WASHINGTON -- Republican dreams of gaining majority party status before the end of the decade may have died in the first election of the 1990s. And Democrats may find the road back to the White House bumpier than previously expected.
Those were among the conclusions that emerged yesterday as leaders of both parties debated an election that produced only minor overall shifts in political power and a contradictory mix of voter messages.
Robert Teeter, a top White House political adviser, termed the 1990 balloting, with justification, a "pretty typical midterm election." Republicans argued a statistical case: the historical tendency for the party in the White House to lose seats at the halfway point of a president's term, as happened Tuesday.
But Democrats responded, with equal accuracy, that the GOP's plight going into Tuesday's election was scarcely typical. Already near a low-point in congressional seats, Republicans, by their own admission, needed to improve their numbers to have a decent chance of becoming a majority by the year 2000.
"It is a disaster for them," said Representative Beryl Anthony, D-Ark., chairman of the Democratic Congressional Campaign Committee. For the first time in 30 years, he said, the party in the White House has now lost seats in three consecutive congressional elections, completely wiping out its House gains during the decade of the 1980s.
Republican failure to make dramatic progress Tuesday at the state level, in advance of next year's reapportionment fights, and the unseating of a prominent party-switching Republican congressman in Florida, were expected to further depress GOP chances of erasing the Democrats' 100-seat House majority.
Even some Democrats acknowledged privately that it would be an exaggeration to view their modest gains as having any measurable impact on President Bush's chances for re-election two years from now. And yet, Mr. Bush was one of several major figures whose paths to 1992 may become steeper as a consequence of this week's election.
A top Republican leader, Edward J. Rollins, co-chairman of the National Republican Congressional Committee, acknowledged the setback for the president in advance when he said last weekend that a loss of eight to 10 House seats would make it "very, very difficult" for Mr. Bush to sustain vetoes in Congress and "move forward" with his agenda during the final two years of his term. Democrats recorded a net gain of nine seats Tuesday.
"I think George Bush is extremely vulnerable in 1992," gloated Ronald H. Brown, the national Democratic chairman. Referring to the losses suffered by two-thirds of the Republicans that Mr. Bush stumped for in recent weeks, the Democratic chairman unveiled, with a note of sarcasm, his "secret" victory plan for regaining the White House: getting Mr. Bush to campaign in all 50 states next time.
But Democrats had a worry of their own: the surprisingly poor performance this election by two leading presidential prospects. New Jersey Sen. Bill Bradley, facing minimal opposition, got only 52 percent in winning re-election, while next door in New York, Gov. Mario M. Cuomo did only 1 percentage point better.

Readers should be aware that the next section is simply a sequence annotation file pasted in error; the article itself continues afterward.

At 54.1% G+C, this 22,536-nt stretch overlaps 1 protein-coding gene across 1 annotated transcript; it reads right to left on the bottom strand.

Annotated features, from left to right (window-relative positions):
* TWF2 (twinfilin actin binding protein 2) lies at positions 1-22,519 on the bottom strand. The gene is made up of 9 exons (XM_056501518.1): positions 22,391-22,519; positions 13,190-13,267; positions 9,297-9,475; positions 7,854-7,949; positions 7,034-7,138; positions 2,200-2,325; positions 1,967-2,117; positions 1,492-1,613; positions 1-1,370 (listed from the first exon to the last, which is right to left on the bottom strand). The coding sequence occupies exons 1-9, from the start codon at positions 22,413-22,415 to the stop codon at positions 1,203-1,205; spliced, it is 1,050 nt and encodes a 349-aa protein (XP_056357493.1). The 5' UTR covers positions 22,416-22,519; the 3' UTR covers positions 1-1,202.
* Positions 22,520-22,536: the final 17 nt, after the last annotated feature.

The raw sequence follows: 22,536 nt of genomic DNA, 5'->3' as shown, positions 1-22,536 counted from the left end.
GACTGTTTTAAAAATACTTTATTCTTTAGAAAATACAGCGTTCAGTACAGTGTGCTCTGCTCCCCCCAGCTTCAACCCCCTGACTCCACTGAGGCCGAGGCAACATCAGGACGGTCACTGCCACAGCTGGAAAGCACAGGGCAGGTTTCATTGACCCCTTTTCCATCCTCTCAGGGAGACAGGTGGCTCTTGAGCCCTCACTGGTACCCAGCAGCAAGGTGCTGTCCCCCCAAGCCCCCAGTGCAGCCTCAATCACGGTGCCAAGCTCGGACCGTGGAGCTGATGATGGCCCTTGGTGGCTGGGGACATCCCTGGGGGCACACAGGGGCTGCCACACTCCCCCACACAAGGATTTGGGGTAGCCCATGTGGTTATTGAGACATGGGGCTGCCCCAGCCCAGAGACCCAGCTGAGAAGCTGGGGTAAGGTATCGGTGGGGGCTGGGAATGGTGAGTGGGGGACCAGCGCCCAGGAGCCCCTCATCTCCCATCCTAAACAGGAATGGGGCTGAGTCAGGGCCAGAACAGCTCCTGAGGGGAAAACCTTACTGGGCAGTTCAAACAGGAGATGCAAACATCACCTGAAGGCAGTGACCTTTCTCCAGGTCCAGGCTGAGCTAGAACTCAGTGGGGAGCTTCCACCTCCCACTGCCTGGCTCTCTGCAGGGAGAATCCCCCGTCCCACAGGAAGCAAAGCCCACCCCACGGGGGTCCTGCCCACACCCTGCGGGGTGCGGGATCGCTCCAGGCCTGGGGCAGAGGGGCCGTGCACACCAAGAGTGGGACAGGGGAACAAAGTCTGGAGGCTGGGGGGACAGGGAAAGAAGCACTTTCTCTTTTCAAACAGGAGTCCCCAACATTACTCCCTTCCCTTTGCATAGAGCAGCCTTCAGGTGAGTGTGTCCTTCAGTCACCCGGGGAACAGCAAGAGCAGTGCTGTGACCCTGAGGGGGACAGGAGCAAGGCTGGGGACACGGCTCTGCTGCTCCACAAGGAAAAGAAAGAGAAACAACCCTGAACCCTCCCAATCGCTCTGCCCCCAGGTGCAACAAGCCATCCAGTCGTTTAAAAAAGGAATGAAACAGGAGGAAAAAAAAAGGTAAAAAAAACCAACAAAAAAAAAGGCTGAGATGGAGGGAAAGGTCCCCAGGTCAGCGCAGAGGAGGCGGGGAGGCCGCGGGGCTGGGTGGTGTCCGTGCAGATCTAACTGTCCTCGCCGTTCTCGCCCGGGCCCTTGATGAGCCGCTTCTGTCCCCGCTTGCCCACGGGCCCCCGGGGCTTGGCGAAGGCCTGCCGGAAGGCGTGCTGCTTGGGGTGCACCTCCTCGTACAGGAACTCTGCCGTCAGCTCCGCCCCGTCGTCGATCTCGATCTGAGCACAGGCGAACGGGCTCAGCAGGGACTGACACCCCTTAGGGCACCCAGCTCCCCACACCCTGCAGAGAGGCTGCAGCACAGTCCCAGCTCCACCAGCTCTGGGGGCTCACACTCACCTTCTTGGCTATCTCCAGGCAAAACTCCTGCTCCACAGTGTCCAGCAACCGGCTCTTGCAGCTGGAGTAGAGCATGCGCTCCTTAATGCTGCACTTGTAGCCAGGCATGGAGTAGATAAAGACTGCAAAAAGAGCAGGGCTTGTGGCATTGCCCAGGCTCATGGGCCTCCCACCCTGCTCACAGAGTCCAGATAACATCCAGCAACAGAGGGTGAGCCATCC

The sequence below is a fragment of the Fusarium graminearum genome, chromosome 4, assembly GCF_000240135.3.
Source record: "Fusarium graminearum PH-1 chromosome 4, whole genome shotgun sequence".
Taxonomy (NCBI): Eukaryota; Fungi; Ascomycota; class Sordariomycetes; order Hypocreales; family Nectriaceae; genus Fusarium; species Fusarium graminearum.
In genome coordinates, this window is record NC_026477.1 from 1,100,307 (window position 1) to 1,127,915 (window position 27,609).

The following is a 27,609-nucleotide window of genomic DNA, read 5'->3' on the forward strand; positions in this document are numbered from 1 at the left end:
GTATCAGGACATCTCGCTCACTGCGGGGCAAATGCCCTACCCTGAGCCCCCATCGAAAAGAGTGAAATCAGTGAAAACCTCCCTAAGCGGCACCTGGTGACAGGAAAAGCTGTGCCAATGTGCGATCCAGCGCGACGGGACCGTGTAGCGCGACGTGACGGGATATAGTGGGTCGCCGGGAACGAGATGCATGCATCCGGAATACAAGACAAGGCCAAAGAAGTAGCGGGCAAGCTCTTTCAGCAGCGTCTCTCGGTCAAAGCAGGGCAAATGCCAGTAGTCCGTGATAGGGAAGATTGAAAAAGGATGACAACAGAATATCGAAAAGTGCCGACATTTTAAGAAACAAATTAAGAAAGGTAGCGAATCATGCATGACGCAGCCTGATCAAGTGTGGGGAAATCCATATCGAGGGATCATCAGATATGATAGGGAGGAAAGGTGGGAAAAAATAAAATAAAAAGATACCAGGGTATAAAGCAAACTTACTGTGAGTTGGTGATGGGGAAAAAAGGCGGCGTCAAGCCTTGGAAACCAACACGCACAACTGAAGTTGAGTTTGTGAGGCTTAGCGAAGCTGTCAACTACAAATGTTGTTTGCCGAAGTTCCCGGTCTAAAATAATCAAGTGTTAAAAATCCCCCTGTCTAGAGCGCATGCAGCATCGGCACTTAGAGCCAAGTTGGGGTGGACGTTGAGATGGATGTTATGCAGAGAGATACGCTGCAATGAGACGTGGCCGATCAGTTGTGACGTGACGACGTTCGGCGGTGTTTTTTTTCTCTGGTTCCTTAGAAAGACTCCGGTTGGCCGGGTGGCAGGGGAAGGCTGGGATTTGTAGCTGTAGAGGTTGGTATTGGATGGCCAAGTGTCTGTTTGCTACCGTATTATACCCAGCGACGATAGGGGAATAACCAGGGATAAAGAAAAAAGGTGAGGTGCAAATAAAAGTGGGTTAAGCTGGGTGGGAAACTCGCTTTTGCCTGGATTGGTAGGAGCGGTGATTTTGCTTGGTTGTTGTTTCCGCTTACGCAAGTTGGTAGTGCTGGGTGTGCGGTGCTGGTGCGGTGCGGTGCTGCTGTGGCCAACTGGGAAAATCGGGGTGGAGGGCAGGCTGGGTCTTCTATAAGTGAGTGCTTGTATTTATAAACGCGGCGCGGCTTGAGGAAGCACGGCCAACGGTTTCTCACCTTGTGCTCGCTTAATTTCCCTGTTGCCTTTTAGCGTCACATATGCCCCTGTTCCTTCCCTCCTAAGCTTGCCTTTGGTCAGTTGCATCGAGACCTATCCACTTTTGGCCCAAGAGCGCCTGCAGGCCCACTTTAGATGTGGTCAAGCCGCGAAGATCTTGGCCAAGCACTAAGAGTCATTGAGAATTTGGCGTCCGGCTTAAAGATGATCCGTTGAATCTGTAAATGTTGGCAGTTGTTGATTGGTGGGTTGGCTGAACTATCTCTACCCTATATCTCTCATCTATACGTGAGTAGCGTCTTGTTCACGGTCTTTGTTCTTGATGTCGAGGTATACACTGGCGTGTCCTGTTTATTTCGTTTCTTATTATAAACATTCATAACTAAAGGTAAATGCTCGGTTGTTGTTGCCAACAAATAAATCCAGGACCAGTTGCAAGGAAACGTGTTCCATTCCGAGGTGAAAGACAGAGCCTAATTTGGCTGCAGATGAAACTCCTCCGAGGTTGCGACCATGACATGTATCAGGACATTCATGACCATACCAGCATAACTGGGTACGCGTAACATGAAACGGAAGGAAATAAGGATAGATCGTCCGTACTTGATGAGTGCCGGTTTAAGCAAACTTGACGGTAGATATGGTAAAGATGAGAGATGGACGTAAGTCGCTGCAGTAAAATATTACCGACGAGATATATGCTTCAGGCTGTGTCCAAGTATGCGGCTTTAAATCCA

"You ought to be darned glad that Cuomo and Bradley weren't on the ballot against George Bush. They might not have carried their own states," jabbed Charles Black, the GOP's chief spokesman, in one of his numerous joint appearances yesterday with the Democratic chairman.
Mr. Cuomo's sharp drop in popularity, in particular, could have a considerable effect on the presidential race, which Mr. Brown says has already begun. Along with the growing sense among Democrats that Mr. Bush is beatable, Mr. Cuomo's apparent vulnerability may have all but ended the notion that the party would escape another potentially damaging nomination contest.
Previously considered a prohibitive favorite by some, the New Yorker now could face a strong challenge within the party if he runs. Opposition could come from the party's moderate-to-conservative wing, whose possible candidates include Sens. Charles S. Robb, D-Va., Lloyd Bentsen, D-Texas, or one of several senators who just scored easy re-election victories, including Al Gore, D-Tenn., and Sam Nunn, D-Ga.
Among Republicans, Sen. Pete Wilson's victory in the California governor's election, while very narrow, may lift him to stardom in the party's moderate wing. Virtually unseen in Washington or most of the nation, his post-midnight remarks to supporters in San Diego yesterday had a highly inclusive tone, as he spoke movingly of creating greater opportunities for women, minorities and disabled people.
Amid continued debate over the impact that abortion, taxes and the budget battle had on the results, the emergence of the racially charged job quota issue, wielded with devastating effect by North Carolina's Sen. Jesse Helms in his successful re-election battle, may well have been the most enduring political legacy of the 1990 campaign.
For with the re-election rate for incumbents only marginally lower than in the past, anti-incumbent fever turned out to be more like a bad cold than the flu for politicians. The message from the voters, at least on the national level, seemed to be: We're mad as hell . . . but we'll take it a little longer.